The Turkish ship Mavi Marmara.
(photo credit: Wikimedia Commons)
Fatou Bensouda, the chief prosecutor of the International Criminal Court, on Thursday rejected a request to open a full investigation against Israeli soldiers and leaders regarding the raid on the Mavi Marmara in 2010.
Comoros, a Sunni island nation located between Mozambique and Madagascar, had submitted the war crimes complaints and request for investigation.
The Foreign Ministry had this to say: “Israel takes positive note of the decision by the prosecutor of the International Criminal Court to close the preliminary examination into the flotilla (Mavi Marmara
The Jerusalem Post learned of Bensouda’s ruling before it was publicized, noting that her decision said that the incident did not rise to the level of severity of broad-based war crimes allegations that the ICC is empowered to deal with.
In other words, the ICC deals only with cases where there was major fighting and war crimes allegations involving much larger numbers of deaths – as opposed to the Mavi Marmara
raid that involved nine deaths and a contained, short conflict on one vessel.
Although there are still proceedings in Turkey on the issue, the ICC’s ruling likely puts the incident to rest after several Israeli, Turkish and UN-related reports have addressed the fallout from it.
In May 2010, a group of foreign activists, along with a smaller group of activists from a Turkish NGO, IHH (which the quasi-government Turkel Commission Report identified as affiliated with the Muslim Brotherhood) boarded several ships to try to break Israel’s blockade of Hamas in the Gaza Strip.
While Israel commandeered and stopped most of the ships without incident, when Israel Navy commandos boarded the Mavi Marmara, IHH activists attacked them, leading to some commandos being wounded and nine deaths on the IHH side.
Turkey and many others in the international community accused Israel of war crimes, but the Turkel Commission and the UN-sponsored Palmer Report cleared Israel of war crimes, validated some of Israel’s narrative of fighting in self-defense or said that there was not sufficient evidence to come after Israel for war crimes, even as the Palmer Report said that some of the commandos used excessive force.
Comoros filed its complaint against the IDF and some Israeli leaders in May 2013, with scholarly briefs coming in for and against from a variety of sources since then.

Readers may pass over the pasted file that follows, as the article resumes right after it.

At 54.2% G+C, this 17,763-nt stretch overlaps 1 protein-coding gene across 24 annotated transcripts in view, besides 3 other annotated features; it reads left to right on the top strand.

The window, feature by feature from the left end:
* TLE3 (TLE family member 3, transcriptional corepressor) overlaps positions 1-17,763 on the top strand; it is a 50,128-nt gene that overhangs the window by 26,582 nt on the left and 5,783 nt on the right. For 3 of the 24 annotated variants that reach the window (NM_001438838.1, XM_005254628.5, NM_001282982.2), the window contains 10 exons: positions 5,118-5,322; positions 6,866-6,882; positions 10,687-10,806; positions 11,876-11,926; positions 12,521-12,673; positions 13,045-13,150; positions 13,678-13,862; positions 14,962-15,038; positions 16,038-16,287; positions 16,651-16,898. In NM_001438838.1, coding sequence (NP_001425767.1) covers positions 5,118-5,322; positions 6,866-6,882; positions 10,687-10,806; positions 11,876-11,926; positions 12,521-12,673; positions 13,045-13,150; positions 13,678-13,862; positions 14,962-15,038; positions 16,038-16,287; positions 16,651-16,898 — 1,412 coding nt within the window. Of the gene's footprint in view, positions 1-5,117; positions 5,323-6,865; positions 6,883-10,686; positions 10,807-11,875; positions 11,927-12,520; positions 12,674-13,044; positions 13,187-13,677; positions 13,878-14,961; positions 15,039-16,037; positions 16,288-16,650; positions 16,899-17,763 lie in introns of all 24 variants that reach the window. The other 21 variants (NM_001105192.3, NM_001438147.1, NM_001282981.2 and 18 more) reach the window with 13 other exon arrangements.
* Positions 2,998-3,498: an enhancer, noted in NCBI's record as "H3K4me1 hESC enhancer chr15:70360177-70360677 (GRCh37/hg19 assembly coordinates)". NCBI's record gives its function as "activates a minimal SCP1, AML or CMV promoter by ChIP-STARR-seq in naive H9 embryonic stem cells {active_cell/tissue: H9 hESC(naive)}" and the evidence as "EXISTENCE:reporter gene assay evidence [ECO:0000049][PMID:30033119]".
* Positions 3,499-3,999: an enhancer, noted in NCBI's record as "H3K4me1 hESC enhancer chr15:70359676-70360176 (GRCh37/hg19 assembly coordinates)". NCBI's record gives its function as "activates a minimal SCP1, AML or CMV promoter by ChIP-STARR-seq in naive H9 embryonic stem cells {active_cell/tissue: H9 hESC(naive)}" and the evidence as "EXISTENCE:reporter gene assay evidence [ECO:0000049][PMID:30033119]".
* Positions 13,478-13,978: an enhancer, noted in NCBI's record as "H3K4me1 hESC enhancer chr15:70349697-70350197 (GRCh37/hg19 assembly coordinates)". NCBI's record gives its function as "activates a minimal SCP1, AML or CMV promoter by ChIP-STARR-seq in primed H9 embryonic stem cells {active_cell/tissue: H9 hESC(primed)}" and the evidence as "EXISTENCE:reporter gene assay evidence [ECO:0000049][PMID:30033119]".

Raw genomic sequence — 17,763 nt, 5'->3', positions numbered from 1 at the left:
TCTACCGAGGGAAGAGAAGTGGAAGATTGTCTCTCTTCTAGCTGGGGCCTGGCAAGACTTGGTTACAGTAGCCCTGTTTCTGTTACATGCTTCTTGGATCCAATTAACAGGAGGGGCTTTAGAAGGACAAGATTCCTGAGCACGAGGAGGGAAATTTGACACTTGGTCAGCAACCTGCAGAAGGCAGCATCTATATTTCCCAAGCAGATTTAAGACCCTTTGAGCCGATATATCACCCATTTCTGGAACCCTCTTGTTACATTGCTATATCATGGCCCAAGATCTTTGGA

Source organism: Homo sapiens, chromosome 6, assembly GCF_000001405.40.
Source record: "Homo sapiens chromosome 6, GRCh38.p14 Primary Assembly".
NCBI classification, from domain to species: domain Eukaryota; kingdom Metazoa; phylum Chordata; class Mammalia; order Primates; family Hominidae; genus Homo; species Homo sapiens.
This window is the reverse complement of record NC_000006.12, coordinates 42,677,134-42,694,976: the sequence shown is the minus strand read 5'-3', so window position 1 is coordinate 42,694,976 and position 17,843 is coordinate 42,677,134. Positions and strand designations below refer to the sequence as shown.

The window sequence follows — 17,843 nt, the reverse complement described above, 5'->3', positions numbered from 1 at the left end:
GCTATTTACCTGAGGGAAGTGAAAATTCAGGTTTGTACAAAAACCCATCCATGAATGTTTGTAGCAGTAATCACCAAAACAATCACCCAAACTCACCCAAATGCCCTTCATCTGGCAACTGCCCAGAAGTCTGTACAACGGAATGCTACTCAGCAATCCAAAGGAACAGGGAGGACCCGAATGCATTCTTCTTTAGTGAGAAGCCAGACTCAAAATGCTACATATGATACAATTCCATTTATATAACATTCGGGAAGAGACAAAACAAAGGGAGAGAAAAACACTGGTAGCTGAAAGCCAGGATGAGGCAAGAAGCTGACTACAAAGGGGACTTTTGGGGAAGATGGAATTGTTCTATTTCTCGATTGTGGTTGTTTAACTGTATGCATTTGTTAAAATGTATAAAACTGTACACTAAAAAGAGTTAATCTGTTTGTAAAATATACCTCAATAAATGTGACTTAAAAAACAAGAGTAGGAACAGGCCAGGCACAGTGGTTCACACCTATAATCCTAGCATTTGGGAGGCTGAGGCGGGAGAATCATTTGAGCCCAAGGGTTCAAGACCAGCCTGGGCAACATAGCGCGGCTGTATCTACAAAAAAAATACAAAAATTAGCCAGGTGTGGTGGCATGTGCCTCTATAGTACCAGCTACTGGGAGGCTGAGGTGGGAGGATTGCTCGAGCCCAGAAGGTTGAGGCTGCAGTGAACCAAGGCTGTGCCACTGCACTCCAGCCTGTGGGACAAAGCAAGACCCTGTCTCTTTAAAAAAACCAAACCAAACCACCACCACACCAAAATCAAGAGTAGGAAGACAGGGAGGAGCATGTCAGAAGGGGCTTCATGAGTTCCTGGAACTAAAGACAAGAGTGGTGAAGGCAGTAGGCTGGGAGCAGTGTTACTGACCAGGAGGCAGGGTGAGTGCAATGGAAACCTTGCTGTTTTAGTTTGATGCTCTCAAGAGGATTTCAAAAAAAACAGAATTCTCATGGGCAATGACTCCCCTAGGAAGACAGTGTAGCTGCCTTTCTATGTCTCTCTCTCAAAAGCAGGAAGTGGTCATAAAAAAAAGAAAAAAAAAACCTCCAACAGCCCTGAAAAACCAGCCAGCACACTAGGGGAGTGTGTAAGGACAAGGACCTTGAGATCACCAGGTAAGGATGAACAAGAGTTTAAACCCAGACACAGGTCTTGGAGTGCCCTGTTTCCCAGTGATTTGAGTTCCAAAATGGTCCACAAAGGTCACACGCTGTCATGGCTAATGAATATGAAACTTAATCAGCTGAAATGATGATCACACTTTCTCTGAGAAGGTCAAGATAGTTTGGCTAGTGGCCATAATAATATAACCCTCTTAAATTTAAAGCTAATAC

Many viewed Comoros as pursuing the issue on behalf of various IHH-Turkish contacts due to the law firm that filed the complaint.
Despite rejecting the Comoros complaints, the ICC prosecutor’s decision included a number of statements against Israel’s position in terms of possible war crimes having been permitted and referring to Israel as a conquering power.
Bensouda said that despite her final decision, that if the case had gone forward, “there is a reasonable basis to believe that war crimes” were committed by Israel during the incident.
Noting Israel’s view that its withdrawal from the Gaza Strip nine years ago freed it from any argument of legally occupying Gaza, Bensouda wrote, “however, the prevalent view within the international community is that Israel remains an occupying power in Gaza despite the 2005 disengagement.”
The Foreign Ministry responded saying, “It should be emphasized that the examination conducted was preliminary only, and the prosecutor decided to close the file without seeing a need to address the issue of resort to self-defense by IDF soldiers who were confronted, as mentioned in the report, by violence from IHH activists in the context of a flotilla which the prosecutor considered as not constituting a humanitarian mission.”
The ministry statement continued, “It should be noted that any preliminary statement by the prosecutor regarding the conduct of IDF soldiers without addressing at all the central issue of self-defense which would justify the resort to force and without conducting a thorough investigation of the incident itself, is bound to lead to distorted and misleading statements.”
The response also noted that Bensouda did not analyze the issue of complimentarity – meaning the question of whether Israel had investigated the allegations properly – an important point, since the ICC cannot intervene if a country carries out its own competent investigations.
Earlier, the Post had learned that while Israel would have preferred the statements, about a reasonable basis to believe that war crimes were committed, and the prevalent view within the international community regarding the issue of occupation, that when viewing the entire decision in context, these statements were considered qualified and to have little precedential value.